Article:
EDITORIAL: Japan, S. Korea Should Proceed toward Future by Surmounting History Problems

The Daily Yomiuri (Toyko, Japan), June 23, 2015 | Go to article overview

EDITORIAL: Japan, S. Korea Should Proceed toward Future by Surmounting History Problems


June 22 marks the 50th anniversary of the signing of the Japan-Republic of Korea Basic Relations Treaty that normalized the bilateral diplomatic ties. In light of the paths the two countries have taken during the half century, efforts should be redoubled to address the task of rebuilding the bilateral relationship that has stagnated over the past few years.

South Korean Foreign Minister Yun Byung Se visited Japan for the first time for talks with his Japanese counterpart, Fumio Kishida. Regarding the so-called comfort women, no specific accord was reached except for an agreement to continue consultations between Tokyo and Seoul.

Concerning Japan's bid to gain World Cultural Heritage status for Meiji-era (1868-1912) industrial revolution sites, over which South Korea has raised objections, Kishida and Yun concurred that the two countries should go hand in hand in moving forward with Japan supporting South Korea's efforts to have historic sites from the ancient kingdom of Baekje put on UNESCO's World Heritage list.

Politicization of World Heritage registration should have been avoided, and the matter placed in the hands of experts on the cultural values of the properties in question.

Park urged to end bigotry

In the 1965 Agreement Between Japan and the Republic of Korea Concerning the Settlement of Problems in Regard to Property and Claims and Economic Cooperation, Japan pledged to provide South Korea with economic assistance worth 500 million dollars in grants and government loans. The accord also explicitly stated that all compensation issues were settled "completely and finally."

In addition to the funds available under the 1965 agreement, the subsequent investments and technological transfers from Japan to South Korea contributed greatly to South Korea's dramatic economic growth that has been referred to as the "miracle of Hangan."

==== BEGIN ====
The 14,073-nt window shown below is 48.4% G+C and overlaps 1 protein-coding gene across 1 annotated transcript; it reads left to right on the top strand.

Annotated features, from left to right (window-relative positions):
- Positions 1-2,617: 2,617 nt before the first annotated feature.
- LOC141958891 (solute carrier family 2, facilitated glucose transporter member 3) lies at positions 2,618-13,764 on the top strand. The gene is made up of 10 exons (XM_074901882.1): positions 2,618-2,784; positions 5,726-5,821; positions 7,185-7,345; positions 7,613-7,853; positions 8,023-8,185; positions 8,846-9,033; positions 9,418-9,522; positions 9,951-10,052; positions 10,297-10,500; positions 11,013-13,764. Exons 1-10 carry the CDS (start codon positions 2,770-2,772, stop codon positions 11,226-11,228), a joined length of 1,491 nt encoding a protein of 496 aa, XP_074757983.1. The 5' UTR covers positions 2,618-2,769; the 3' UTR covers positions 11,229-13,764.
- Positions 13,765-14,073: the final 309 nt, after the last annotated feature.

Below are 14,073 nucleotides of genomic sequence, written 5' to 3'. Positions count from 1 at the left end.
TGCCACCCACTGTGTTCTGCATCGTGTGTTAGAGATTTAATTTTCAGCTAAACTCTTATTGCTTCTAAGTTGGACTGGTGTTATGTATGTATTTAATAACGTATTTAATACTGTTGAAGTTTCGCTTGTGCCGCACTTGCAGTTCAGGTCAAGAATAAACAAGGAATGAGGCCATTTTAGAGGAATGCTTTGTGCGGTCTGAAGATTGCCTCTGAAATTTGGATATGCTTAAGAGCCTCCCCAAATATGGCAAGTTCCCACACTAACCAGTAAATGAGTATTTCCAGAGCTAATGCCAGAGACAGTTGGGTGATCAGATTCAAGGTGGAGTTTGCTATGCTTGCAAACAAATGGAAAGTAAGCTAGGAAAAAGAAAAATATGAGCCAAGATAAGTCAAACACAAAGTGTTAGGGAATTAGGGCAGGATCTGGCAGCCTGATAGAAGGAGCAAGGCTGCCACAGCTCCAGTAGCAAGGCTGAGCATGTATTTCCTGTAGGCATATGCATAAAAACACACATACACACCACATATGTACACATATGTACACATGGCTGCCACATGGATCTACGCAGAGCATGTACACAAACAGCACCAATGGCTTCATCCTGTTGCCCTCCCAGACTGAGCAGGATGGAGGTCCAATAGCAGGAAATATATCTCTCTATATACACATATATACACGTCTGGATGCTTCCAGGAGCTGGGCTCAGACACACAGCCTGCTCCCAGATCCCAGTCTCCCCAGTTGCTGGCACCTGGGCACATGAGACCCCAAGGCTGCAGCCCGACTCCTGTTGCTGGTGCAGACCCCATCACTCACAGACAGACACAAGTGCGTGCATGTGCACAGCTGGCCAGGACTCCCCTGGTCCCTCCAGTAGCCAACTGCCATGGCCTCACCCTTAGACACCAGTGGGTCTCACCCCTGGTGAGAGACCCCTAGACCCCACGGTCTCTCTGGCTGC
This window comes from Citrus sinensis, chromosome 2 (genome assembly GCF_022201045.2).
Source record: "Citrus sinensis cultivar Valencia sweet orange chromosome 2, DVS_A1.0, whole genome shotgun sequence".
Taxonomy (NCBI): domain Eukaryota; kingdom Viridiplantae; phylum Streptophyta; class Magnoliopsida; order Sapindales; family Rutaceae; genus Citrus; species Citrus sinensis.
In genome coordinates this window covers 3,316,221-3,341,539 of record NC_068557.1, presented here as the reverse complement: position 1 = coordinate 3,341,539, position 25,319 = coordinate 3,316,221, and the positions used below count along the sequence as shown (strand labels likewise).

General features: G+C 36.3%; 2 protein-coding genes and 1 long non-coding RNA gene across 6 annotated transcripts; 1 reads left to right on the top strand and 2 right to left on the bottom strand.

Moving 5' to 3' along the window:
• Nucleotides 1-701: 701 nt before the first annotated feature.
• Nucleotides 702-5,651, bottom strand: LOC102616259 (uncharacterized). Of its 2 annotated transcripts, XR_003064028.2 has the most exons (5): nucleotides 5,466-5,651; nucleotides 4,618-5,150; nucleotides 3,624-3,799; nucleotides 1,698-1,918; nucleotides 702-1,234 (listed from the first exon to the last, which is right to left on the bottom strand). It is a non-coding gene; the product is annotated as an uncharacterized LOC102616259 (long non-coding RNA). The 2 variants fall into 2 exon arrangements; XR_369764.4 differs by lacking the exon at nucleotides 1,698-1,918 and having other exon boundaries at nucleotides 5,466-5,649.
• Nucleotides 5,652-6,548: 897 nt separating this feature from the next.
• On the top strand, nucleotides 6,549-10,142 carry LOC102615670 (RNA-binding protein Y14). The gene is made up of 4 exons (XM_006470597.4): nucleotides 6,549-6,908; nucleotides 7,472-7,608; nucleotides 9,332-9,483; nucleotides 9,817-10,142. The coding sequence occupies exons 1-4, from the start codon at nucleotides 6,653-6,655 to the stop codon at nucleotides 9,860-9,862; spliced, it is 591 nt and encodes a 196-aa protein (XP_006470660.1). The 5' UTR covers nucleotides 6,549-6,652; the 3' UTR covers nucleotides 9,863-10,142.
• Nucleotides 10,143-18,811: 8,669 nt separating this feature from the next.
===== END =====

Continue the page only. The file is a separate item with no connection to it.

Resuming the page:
The 1998 Japan-South Korea Joint Declaration by then South Korean President Kim Dae Jung and Prime Minister Keizo Obuchi marked the advent of a new era between the two nations. While Obuchi in the landmark declaration offered a forthright apology for "damage and suffering" inflicted on the Korean people because of Japan's colonial rule, Kim expressed a desire for developing "future-oriented relationship" between the two countries.

Following the Obuchi-Kim talks, the South Korean president allowed by stages the entry of Japanese popular culture into his country. Cultural exchanges between Japan and South Korea gained momentum, later leading to the emergence in Japan of a Korean pop culture boom.

South Korea now ranks seventh in the list of the world's biggest exporting countries and is a member of the Group of 20 major economies. Joint undertakings by Japanese and South Korean enterprises have been on the rise and a relationship of interdependence has deepened between the two countries.

A trip, however, in August 2012 by then South Korean President Lee Myung Bak to the Takeshima islands, and his remarks calling for an apology by the Emperor soured bilateral ties. President Park Geun-hye, who took office in February 2013, has made the holding of a summit meeting with Prime Minister Shinzo Abe contingent on resolving the comfort women issue, and she has stubbornly refused to meet with the prime minister.

In reference to the speech Abe delivered in the U.S. Congress in April this year, Park criticized the prime minister for "failing to take advantage of the opportunity to make a sincere apology ... and strengthen trust with neighboring countries."

Resolve 'comfort women'

Fundamentally, the compensation problem involving the comfort women has been legally resolved under the 1965 agreement. The Asian Women's Fund that was established by the Japanese government, however, made payments of "atonement money" to 61 former South Korean comfort women, accompanied by letters of apology by the then Japanese prime minister. …

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